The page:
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September 2014




 

A Word from the President


Thanks for reading the September issue of NAMSS Gateway, providing you the latest and most relevant healthcare news.

You’ll find that patient safety is a strong theme in this issue—and not just in the terms we usually consider in our daily work. For example, one article discusses the dangerous effects of hospitals not using qualified medical interpreters, while another article warns of the threat that hackers pose to patient records. A third piece considers whether the move to ICD-10 could potentially lead to inaccurate patient safety data. As the gatekeepers of patient safety, we should do our best to stay informed of these potential threats, despite the fact that they may be “outside our jurisdiction.”

For those who will be attending the NAMSS Educational Conference being held October 4 – 8, I can’t wait to see you in New Orleans! If you haven’t registered for the event, there’s still plenty of time to do so. And, of course, if you’re looking for a lower-cost educational alternative, I encourage you to register for the Virtual Conference! Visit the NAMSS website for more information.

As always, I hope you enjoy this month’s articles. Continue reading for the latest industry news.

John Pastrano, BBA, CPCS, CPMSM

NAMSS President
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Headlines


News From NAMSS
Webinar Series - A Graduate Series on Advanced Practice Professionals
Virtual Conference
Update to the Certification Examinations and Recertification Information
Medical Staff Bylaws Webinar
The NAMSS Board of Directors Ballot is Coming!

Industry News
"New VA Secretary Says Hiring Spree Is Needed to Meet Patient Demand"
"Streamlined Doc-Licensing Process Offered to States"
"Medicaid Expansion Is a Windfall for Hospitals"
"Aetna Blazes ACO Trail in Arizona, Texas"
"Hospitals Often Ignore Policies on Using Qualified Medical Interpreters"
"Feds Reverse Course, Will Release Hospital Mistake Data"
"Where Have All the Rural Hospitals Gone?"
"Hackers Threaten Health Care Industry’s Patient Records"
"Medicare ACOs Can Learn Lessons from Earlier Demo Project"
"ICD-10 Move Could Lead to Inaccurate Patient Safety Data, Study Finds"


News From NAMSS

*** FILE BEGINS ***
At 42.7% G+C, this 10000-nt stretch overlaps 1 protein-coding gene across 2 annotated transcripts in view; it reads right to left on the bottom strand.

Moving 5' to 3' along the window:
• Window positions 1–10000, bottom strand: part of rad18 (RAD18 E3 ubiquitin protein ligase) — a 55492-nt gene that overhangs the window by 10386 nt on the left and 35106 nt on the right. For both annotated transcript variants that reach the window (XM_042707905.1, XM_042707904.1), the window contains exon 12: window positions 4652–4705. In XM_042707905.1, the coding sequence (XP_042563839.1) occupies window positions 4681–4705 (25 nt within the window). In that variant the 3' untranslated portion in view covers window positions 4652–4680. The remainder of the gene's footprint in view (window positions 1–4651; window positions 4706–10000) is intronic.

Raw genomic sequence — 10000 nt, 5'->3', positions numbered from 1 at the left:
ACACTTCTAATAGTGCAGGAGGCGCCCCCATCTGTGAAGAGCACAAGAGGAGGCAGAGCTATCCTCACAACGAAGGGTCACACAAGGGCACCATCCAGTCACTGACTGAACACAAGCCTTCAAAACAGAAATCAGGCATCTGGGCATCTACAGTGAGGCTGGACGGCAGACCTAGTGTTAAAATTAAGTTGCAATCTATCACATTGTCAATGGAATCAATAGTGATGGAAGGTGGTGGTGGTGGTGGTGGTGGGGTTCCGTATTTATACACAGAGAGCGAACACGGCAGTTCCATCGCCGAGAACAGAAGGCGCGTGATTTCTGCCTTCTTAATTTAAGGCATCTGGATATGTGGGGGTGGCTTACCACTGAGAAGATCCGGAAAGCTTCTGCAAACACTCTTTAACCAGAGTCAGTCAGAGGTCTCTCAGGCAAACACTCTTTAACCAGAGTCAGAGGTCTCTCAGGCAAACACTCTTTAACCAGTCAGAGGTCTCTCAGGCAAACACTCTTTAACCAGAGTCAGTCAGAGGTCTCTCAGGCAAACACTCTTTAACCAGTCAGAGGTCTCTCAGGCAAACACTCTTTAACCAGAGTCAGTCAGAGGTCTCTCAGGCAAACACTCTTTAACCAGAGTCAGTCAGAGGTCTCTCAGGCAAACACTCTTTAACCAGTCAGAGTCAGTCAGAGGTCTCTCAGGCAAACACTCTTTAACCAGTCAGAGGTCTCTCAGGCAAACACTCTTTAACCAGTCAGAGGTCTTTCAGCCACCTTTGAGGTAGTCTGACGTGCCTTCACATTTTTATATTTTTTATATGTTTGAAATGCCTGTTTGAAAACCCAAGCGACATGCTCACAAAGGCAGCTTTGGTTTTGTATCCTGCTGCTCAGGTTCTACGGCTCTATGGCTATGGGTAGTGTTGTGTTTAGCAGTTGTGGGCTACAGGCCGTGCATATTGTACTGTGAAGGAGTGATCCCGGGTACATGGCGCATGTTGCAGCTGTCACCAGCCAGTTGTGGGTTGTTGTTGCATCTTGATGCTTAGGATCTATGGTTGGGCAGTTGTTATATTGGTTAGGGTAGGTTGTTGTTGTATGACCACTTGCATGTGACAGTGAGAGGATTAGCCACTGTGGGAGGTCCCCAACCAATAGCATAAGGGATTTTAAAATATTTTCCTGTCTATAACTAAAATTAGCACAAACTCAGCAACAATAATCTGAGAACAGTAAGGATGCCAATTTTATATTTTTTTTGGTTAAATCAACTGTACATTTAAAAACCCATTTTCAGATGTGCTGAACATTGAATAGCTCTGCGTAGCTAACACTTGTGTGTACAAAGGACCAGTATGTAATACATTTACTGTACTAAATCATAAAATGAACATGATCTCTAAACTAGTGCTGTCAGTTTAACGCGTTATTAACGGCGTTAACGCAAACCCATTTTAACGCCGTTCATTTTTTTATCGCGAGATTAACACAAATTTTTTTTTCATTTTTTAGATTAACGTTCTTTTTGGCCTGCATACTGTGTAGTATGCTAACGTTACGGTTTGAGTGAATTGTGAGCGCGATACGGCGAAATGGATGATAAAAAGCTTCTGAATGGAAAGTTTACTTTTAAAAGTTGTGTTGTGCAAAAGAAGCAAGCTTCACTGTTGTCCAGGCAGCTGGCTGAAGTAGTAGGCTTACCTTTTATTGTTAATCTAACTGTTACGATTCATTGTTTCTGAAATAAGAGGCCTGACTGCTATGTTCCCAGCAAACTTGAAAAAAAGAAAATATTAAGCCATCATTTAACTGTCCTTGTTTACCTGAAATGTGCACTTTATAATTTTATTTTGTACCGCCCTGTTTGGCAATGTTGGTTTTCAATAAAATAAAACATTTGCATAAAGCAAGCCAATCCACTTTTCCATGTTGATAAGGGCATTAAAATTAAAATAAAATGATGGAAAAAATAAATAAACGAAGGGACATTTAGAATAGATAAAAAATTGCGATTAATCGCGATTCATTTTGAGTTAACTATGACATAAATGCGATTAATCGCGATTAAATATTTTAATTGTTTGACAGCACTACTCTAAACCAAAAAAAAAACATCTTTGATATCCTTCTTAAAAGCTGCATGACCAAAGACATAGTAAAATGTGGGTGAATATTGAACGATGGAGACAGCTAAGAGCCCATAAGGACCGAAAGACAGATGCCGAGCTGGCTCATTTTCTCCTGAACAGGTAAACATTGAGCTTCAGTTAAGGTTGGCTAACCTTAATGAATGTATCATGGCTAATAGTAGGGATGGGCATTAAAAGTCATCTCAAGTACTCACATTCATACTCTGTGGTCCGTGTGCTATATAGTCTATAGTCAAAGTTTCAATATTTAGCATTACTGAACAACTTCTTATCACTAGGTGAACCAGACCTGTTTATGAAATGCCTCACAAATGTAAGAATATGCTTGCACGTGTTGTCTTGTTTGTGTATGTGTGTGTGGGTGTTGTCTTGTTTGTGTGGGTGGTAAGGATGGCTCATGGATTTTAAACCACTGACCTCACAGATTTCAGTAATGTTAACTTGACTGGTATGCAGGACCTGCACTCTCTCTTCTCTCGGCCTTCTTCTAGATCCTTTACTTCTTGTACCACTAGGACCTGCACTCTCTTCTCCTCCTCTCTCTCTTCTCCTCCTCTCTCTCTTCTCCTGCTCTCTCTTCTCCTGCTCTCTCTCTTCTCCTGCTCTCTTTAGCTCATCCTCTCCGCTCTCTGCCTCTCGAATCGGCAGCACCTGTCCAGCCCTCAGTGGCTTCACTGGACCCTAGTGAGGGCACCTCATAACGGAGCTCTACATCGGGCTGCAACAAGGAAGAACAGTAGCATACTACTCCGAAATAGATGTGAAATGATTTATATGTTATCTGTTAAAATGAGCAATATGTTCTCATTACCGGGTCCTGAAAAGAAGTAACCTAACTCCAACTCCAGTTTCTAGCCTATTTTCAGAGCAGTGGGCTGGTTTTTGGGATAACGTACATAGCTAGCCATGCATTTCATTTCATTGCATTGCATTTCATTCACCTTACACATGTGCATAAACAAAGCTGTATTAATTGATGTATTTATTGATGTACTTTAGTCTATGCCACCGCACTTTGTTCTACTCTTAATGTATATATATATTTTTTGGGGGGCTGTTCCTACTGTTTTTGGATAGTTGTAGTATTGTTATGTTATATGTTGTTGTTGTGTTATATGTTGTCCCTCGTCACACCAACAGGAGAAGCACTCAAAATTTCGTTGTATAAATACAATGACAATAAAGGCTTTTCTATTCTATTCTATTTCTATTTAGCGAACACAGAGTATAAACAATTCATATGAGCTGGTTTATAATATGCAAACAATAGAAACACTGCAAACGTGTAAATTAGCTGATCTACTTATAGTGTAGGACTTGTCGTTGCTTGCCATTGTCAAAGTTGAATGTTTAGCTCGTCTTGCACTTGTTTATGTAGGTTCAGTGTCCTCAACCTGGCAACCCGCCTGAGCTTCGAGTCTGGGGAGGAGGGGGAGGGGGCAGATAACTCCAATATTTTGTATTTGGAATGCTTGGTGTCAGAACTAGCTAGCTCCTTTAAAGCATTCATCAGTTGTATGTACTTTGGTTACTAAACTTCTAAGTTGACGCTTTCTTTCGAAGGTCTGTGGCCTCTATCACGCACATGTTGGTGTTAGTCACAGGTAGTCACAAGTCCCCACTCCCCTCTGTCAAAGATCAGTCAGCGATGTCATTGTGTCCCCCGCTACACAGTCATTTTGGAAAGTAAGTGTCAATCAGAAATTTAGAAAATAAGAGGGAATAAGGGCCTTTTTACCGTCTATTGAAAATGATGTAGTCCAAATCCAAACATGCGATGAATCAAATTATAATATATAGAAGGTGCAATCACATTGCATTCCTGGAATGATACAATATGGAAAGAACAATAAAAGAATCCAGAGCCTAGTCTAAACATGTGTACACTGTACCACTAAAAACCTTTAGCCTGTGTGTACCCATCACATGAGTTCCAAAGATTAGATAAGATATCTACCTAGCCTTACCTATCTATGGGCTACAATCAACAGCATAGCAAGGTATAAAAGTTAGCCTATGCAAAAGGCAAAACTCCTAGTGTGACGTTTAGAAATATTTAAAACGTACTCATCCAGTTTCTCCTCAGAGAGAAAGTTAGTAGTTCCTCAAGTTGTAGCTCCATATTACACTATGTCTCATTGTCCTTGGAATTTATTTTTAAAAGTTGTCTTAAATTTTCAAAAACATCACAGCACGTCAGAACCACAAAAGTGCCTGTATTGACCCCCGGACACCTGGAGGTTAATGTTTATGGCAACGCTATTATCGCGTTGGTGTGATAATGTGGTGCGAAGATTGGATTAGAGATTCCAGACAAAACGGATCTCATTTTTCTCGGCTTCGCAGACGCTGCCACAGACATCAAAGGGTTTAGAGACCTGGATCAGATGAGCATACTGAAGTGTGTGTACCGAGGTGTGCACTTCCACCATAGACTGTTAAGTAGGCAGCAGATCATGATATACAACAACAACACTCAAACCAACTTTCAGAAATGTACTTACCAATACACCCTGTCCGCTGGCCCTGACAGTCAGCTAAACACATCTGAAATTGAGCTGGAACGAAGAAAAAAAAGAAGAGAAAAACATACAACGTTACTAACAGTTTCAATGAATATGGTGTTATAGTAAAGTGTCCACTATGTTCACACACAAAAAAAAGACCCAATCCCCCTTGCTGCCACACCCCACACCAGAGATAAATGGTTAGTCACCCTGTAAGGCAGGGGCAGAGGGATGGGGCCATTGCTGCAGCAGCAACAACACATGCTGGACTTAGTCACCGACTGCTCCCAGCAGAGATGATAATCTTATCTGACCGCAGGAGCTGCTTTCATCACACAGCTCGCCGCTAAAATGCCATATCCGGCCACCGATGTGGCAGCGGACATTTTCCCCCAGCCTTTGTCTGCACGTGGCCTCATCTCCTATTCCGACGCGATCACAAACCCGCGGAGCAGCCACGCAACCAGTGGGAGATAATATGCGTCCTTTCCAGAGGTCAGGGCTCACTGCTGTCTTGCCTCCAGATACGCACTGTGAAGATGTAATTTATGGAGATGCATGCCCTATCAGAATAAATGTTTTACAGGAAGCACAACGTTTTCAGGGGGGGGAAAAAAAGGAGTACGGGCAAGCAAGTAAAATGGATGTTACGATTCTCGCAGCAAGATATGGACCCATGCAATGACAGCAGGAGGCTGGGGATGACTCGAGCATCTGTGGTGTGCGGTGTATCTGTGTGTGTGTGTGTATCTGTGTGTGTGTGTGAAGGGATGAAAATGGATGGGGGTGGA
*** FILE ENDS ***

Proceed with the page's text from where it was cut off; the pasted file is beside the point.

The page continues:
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Webinar Series - A Graduate Series on Advanced Practice Professionals

A Graduate Series on Advanced Practice Professionals: A Comprehensive Review of the Role and Use of Nurse Practitioners, Nurse Anesthetists, Midwives, Clinical Nurse Specialists, and Physician Assistants
Join NAMSS for Part II and Part III of a three-part webinar series exploring the expanding role and use of Advanced Practice Professionals in the ever-evolving health care industry. Purchase the entire series by visiting the NAMSS Store.

The Credentialing, Privileging, and Competency Assessment: Is it Really that Different for Advanced Practice Professionals?
September 29, 2014

Billing and Reimbursement for Advanced Practice Professionals: Opportunities and Pitfalls
October 28, 2014
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Virtual Conference

Can’t join us in New Orleans? Register for the Virtual Education Conference

Register today for the NAMSS Virtual Conference and let NAMSS bring the 38th Educational Conference directly to you. Broadcast live from New Orleans, the Virtual Conference offers 8 sessions providing up to 12 CE credits. Set up virtual access for your entire team and engage in this live online opportunity. Take advantage of this low-cost training approach that offers you and your staff the right level of training.
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Update to the Certification Examinations and Recertification Information

Effective fall 2014, all CPCS and CPMSM examinations administered will contain multiple choice questions with three possible answer options, a decrease from the present format of four. For more information regarding the 2014 CPCS and CPMSM examination content outlines, please visit our Candidate Handbook.

All candidates due to recertify in 2014 must submit their recertification application by December 1, 2014. For more information, view the NAMSS Recertification page and/or the 2014 Recertification Policies & Guidelines.

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Medical Staff Bylaws Webinar

NYSAMSS, along with their Illinois and Massachusetts affiliates, is sponsoring a free two-part webinar presented by Michael Callahan, partner, from Katten Muchin Rosenman LLP. The sessions are entitled Medical Staff Bylaws-Compliance Gaps and Best Practices. These sessions will provide a review of common Medical Staff Bylaw provisions and identify typical compliance gaps; identify alternative provisions and recommendations to achieve compliance; identify best practices in the areas of pre-application, appointment and reappointment, exclusive contracts, corrective action, and hearings; recommend steps to take to maximize state and federal confidentiality protections for peer review and other patient safety activities; and recommend best practices in avoiding the need for formal corrective action, hearings and Data Bank reports.
Each session will offer 1.5 hours, for a total of 3 hours of NAMSS approved CEU. 

  • Part 1: Wednesday, September 10, 2014 1:00 pm – 2:30 pm CT
  • Part 2: Wednesday, September 17, 2014 1:00 pm – 2:30 pm CT

    Questions? Email Fiona Carlon at fiona.carlon@kattenlaw.com or call 312-577-8232
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    The NAMSS Board of Directors Ballot is Coming!